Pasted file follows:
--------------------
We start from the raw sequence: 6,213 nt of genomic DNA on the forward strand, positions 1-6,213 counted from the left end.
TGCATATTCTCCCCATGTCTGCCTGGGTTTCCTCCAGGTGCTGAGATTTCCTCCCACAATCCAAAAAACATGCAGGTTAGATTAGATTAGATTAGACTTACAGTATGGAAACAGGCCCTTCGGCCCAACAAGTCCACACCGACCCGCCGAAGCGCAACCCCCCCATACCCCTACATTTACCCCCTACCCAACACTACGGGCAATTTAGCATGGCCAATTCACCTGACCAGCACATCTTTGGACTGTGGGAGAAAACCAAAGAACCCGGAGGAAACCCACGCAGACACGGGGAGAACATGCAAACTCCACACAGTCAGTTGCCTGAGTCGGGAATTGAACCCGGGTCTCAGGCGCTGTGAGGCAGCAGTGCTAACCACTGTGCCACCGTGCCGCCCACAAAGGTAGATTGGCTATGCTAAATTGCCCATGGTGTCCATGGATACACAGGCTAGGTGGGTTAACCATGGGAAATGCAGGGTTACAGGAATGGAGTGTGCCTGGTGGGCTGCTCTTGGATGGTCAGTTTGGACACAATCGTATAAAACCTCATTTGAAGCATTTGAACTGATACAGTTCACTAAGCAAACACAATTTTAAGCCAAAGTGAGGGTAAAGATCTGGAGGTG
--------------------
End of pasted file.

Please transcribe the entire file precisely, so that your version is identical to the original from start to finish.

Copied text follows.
We start from the raw sequence: 6,213 nt of genomic DNA on the forward strand, positions 1-6,213 counted from the left end.
TGCATATTCTCCCCATGTCTGCCTGGGTTTCCTCCAGGTGCTGAGATTTCCTCCCACAATCCAAAAAACATGCAGGTTAGATTAGATTAGATTAGACTTACAGTATGGAAACAGGCCCTTCGGCCCAACAAGTCCACACCGACCCGCCGAAGCGCAACCCCCCCATACCCCTACATTTACCCCCTACCCAACACTACGGGCAATTTAGCATGGCCAATTCACCTGACCAGCACATCTTTGGACTGTGGGAGAAAACCAAAGAACCCGGAGGAAACCCACGCAGACACGGGGAGAACATGCAAACTCCACACAGTCAGTTGCCTGAGTCGGGAATTGAACCCGGGTCTCAGGCGCTGTGAGGCAGCAGTGCTAACCACTGTGCCACCGTGCCGCCCACAAAGGTAGATTGGCTATGCTAAATTGCCCATGGTGTCCATGGATACACAGGCTAGGTGGGTTAACCATGGGAAATGCAGGGTTACAGGAATGGAGTGTGCCTGGTGGGCTGCTCTTGGATGGTCAGTTTGGACACAATCGTATAAAACCTCATTTGAAGCATTTGAACTGATACAGTTCACTAAGCAAACACAATTTTAAGCCAAAGTGAGGGTAAAGATCTGGAGGTG